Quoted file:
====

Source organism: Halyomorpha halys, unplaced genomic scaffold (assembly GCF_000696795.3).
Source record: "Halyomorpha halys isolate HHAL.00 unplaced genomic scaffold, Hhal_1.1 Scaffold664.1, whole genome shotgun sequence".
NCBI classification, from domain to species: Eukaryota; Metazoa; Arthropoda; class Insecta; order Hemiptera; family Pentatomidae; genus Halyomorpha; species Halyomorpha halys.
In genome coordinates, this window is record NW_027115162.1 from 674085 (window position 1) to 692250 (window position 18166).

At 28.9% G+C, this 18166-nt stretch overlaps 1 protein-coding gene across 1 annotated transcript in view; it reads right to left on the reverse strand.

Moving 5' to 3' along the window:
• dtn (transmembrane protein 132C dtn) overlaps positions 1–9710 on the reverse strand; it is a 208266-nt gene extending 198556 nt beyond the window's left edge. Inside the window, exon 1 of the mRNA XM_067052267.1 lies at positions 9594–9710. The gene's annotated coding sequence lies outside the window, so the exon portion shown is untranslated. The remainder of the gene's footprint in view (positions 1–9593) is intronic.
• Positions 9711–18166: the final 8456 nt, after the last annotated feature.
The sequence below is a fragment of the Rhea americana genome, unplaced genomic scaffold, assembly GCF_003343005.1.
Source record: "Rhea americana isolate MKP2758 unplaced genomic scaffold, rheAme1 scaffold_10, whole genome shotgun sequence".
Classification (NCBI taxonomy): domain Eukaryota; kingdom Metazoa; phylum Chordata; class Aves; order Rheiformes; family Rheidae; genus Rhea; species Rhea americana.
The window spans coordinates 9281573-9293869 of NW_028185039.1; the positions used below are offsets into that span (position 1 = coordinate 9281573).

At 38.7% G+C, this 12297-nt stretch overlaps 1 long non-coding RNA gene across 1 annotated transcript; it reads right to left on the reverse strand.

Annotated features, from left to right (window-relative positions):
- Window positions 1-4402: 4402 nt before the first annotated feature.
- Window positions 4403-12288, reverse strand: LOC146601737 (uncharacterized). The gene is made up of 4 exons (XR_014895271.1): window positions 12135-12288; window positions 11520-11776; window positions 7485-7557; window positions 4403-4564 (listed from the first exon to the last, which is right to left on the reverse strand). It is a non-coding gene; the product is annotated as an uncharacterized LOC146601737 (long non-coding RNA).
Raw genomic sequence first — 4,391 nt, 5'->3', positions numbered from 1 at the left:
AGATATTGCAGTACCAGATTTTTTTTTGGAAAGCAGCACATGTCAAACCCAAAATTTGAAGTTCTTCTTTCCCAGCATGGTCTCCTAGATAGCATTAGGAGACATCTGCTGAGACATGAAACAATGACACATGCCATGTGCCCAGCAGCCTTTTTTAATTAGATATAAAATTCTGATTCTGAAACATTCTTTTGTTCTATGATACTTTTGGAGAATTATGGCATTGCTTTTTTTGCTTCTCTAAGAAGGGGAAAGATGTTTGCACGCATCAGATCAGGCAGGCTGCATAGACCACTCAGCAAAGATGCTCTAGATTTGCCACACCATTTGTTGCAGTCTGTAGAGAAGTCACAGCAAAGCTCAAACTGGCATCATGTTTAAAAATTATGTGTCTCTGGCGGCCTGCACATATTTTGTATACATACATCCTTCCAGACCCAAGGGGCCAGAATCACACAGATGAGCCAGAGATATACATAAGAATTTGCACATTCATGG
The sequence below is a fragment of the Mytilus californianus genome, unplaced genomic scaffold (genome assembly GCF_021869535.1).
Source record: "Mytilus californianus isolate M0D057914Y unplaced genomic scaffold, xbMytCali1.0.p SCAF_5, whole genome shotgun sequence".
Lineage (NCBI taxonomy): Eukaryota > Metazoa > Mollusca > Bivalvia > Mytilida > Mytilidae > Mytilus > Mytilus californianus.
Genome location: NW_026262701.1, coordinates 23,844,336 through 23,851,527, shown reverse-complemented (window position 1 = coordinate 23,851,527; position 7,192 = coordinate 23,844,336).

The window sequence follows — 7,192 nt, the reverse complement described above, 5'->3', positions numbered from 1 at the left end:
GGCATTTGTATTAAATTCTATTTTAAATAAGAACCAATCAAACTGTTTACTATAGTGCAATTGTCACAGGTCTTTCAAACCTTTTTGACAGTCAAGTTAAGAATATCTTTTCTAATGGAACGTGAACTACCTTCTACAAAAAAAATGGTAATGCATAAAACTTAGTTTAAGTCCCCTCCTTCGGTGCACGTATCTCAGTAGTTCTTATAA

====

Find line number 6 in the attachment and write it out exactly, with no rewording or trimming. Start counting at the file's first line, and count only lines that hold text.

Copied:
Moving 5' to 3' along the window: